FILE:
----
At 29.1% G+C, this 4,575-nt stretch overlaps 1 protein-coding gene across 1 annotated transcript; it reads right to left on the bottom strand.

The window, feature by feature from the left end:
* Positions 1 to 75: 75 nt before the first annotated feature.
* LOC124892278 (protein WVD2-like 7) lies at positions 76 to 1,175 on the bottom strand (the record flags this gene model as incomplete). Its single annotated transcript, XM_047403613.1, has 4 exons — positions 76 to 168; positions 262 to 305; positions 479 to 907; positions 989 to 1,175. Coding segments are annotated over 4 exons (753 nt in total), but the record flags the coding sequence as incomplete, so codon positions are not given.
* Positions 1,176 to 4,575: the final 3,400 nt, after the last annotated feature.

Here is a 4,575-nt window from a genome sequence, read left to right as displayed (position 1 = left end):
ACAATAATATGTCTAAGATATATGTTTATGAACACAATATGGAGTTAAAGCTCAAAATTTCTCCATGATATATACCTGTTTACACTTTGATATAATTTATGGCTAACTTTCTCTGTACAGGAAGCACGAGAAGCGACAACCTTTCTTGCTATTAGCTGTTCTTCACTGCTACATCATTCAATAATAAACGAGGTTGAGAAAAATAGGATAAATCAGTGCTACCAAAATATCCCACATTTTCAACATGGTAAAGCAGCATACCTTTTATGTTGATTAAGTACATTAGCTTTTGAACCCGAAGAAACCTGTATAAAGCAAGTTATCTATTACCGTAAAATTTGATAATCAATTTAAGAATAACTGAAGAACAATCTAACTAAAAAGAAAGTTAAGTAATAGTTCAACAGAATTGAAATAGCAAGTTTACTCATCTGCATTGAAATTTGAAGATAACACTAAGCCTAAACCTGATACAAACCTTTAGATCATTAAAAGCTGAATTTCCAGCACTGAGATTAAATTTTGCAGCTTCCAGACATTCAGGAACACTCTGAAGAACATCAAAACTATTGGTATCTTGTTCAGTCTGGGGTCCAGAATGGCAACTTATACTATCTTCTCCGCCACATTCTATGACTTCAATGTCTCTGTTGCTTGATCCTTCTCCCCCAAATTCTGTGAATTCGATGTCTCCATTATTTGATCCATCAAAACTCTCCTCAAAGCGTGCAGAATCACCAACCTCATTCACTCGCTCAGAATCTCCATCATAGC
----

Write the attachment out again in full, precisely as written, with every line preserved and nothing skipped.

At 29.1% G+C, this 4,575-nt stretch overlaps 1 protein-coding gene across 1 annotated transcript; it reads right to left on the bottom strand.

The window, feature by feature from the left end:
* Positions 1 to 75: 75 nt before the first annotated feature.
* LOC124892278 (protein WVD2-like 7) lies at positions 76 to 1,175 on the bottom strand (the record flags this gene model as incomplete). Its single annotated transcript, XM_047403613.1, has 4 exons — positions 76 to 168; positions 262 to 305; positions 479 to 907; positions 989 to 1,175. Coding segments are annotated over 4 exons (753 nt in total), but the record flags the coding sequence as incomplete, so codon positions are not given.
* Positions 1,176 to 4,575: the final 3,400 nt, after the last annotated feature.

Here is a 4,575-nt window from a genome sequence, read left to right as displayed (position 1 = left end):
ACAATAATATGTCTAAGATATATGTTTATGAACACAATATGGAGTTAAAGCTCAAAATTTCTCCATGATATATACCTGTTTACACTTTGATATAATTTATGGCTAACTTTCTCTGTACAGGAAGCACGAGAAGCGACAACCTTTCTTGCTATTAGCTGTTCTTCACTGCTACATCATTCAATAATAAACGAGGTTGAGAAAAATAGGATAAATCAGTGCTACCAAAATATCCCACATTTTCAACATGGTAAAGCAGCATACCTTTTATGTTGATTAAGTACATTAGCTTTTGAACCCGAAGAAACCTGTATAAAGCAAGTTATCTATTACCGTAAAATTTGATAATCAATTTAAGAATAACTGAAGAACAATCTAACTAAAAAGAAAGTTAAGTAATAGTTCAACAGAATTGAAATAGCAAGTTTACTCATCTGCATTGAAATTTGAAGATAACACTAAGCCTAAACCTGATACAAACCTTTAGATCATTAAAAGCTGAATTTCCAGCACTGAGATTAAATTTTGCAGCTTCCAGACATTCAGGAACACTCTGAAGAACATCAAAACTATTGGTATCTTGTTCAGTCTGGGGTCCAGAATGGCAACTTATACTATCTTCTCCGCCACATTCTATGACTTCAATGTCTCTGTTGCTTGATCCTTCTCCCCCAAATTCTGTGAATTCGATGTCTCCATTATTTGATCCATCAAAACTCTCCTCAAAGCGTGCAGAATCACCAACCTCATTCACTCGCTCAGAATCTCCATCATAGC